We were also able to find any number of ATMs in the shopping centre, buying Malaysian Ringits at an exchange rate of 5.5 rather than the 3.8 offered by the tour guide (who nevertheless got a lot of custom).
We then negotiated yet another Metro. This one, like the Singapore system is very new, air-conditioned, fast, comfortable and cheap, most journeys costing about 40 pence. But, as in Singapore, buying tickets can be a performance. The manned ticket offices (here on in Singapore) will not sell single journey or return tickets. But one still has to queue there because the ticket machines don’t take cards, nor notes larger than 5 Ringits (about £1). So, unless one has some small notes the ticket office has to help which they do cheerfully. In exchange for my 50 Ringit note I received a huge bundle of mostly 1 Ringit (20 pence) notes, and proceeded to feed them into the machine four at a time for each of our journeys.
We travelled to Chinatown, described by Lonely Planet as the cultural heart of the City and spent almost the whole day there wandering the Central Market and nearby streets. The market, largely composed of permanent stores in a large cool market hall was fascinating, more expensive than most markets visited but selling stuff of generally better quality. We admired a beautiful Kashmir Rug and I thought that if it was less than £500, I might consider buying it. It was £5,000.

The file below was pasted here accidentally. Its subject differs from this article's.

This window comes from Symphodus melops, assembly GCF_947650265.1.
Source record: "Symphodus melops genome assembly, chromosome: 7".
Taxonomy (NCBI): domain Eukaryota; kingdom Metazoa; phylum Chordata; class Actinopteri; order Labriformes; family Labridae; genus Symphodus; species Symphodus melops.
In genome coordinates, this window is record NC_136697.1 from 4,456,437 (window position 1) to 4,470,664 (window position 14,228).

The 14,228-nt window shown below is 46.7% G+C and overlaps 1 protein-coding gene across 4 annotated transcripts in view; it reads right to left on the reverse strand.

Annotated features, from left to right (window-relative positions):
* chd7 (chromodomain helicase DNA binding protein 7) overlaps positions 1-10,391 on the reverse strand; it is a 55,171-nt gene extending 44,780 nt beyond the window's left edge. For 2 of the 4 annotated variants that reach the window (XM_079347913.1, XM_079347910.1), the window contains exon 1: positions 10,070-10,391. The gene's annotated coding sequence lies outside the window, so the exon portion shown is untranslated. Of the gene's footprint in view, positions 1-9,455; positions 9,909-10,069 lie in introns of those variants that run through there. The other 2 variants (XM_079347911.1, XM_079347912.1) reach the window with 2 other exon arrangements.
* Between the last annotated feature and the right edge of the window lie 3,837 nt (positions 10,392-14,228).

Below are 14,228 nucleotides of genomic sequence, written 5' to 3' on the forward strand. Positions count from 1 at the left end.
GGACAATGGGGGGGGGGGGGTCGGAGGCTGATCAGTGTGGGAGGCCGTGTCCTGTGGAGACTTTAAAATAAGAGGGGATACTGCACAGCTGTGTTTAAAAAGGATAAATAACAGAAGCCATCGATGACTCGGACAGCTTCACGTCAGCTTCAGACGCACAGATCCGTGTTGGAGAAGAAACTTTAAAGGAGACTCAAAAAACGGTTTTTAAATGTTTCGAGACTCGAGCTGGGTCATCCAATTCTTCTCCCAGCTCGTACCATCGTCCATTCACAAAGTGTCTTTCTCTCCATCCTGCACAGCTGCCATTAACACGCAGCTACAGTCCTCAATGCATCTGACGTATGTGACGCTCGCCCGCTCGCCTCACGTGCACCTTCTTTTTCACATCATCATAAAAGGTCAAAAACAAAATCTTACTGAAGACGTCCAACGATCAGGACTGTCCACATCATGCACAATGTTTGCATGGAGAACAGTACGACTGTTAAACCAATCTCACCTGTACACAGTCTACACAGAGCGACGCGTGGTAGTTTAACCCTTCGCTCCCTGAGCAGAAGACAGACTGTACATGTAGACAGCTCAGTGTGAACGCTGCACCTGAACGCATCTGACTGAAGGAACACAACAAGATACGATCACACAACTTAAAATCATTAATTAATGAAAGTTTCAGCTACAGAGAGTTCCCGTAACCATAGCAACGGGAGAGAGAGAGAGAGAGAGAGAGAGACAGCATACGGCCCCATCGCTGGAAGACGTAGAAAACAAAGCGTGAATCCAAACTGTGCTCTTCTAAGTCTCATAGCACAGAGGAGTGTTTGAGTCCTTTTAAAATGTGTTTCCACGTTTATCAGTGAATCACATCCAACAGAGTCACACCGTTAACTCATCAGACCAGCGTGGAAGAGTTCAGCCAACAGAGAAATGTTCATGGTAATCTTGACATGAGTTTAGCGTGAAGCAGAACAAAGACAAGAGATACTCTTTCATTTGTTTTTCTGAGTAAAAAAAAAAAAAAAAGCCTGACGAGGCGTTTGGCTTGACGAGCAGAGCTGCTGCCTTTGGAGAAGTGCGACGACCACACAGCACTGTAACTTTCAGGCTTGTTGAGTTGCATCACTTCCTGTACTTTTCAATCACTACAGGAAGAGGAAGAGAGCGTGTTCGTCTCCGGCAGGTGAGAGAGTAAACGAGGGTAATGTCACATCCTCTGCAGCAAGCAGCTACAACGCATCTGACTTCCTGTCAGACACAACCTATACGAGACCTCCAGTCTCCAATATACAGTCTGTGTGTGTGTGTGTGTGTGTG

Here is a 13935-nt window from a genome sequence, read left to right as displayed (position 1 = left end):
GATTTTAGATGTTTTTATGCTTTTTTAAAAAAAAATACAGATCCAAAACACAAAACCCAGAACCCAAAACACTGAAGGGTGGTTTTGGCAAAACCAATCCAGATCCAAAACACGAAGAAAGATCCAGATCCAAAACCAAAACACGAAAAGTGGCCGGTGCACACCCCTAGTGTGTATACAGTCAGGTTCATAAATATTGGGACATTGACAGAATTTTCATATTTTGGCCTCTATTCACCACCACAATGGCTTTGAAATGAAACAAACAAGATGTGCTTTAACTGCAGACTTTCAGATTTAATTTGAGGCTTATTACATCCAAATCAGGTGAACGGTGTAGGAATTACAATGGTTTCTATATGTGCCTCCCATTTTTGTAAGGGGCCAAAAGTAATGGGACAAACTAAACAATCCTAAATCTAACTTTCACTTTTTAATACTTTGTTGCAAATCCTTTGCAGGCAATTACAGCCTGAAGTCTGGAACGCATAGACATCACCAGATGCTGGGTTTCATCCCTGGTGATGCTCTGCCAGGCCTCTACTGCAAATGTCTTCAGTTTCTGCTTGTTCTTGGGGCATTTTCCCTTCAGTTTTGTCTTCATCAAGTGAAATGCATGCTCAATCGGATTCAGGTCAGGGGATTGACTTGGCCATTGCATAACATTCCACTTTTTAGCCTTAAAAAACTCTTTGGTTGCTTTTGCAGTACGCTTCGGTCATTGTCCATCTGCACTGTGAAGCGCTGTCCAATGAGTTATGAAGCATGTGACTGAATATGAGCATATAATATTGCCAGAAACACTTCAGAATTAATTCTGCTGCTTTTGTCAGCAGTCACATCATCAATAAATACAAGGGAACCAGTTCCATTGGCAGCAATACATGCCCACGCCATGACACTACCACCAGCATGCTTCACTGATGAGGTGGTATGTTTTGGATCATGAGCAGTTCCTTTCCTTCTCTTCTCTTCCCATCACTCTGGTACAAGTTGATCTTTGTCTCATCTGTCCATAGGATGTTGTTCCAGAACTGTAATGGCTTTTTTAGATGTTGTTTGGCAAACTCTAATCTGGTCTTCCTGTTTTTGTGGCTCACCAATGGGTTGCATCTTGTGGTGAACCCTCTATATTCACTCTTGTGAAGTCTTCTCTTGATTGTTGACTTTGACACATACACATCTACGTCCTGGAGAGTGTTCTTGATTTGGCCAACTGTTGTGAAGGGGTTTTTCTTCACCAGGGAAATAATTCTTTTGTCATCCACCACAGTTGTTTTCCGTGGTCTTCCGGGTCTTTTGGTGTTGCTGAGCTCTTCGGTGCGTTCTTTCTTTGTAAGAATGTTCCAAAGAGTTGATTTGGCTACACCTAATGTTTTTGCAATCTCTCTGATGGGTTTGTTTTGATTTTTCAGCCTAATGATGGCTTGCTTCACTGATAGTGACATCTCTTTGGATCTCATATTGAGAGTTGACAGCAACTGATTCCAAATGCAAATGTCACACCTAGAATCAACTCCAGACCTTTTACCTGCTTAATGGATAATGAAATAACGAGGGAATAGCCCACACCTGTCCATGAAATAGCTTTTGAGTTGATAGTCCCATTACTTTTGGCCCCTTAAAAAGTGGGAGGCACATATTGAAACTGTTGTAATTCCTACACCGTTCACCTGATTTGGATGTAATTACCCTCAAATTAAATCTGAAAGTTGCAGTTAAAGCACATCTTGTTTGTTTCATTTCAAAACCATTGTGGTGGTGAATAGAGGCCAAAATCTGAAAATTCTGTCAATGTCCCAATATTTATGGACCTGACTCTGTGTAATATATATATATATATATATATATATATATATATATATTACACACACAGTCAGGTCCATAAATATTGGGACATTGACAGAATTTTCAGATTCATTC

Jan bought a beautiful, silk Chinese jacket and a couple of pairs of inexpensive but very pretty shoes. By a process of sign language the young woman in charge of the shoe stall told us we had spent enough (about £40) to qualify for free flip-flops for each of us. We searched fruitlessly for size elevens for me and fives for Jan but found neither. When we indicated we would manage without a local woman eagerly asked (again through sign language) asked if she could have the free pairs and was delighted when we agreed.
We hoped we might eat here and found a very attractive Malaysian restaurant on the top floor:
We had Thai pancakes and a Malaysian Chicken and Chilli dish along with rice (and beer and wine) for about £30. It was good, but not of the exceptional standard we enjoyed in Singapore yesterday.
We meandered back to Petronas Towers. It was now mid afternoon and the Metro and the city was much busier. We had a look at some of the shops in the bottom floor of the shopping centre we had earlier visited. They were largely local. There were also one or two international brands here – such as Uniglo – which sold clothing at prices at about a third of those on Regent Street. Jan was able to buy The Malaysian Woman’s Weekly and I got a copy of The Kuala Lumpur Star which was entertaining, including as it did, an advert for apartments in what was described as a UK Garden City, second in prominence only to London, but which, after careful reading, turned out to be Salford.
And then, to finish the day in authentic fashion, and as we walked to the bus before its 3pm departure, the skies opened in dramatic fashion and we were spectacularly soaked. But it did not spoil another lovely day.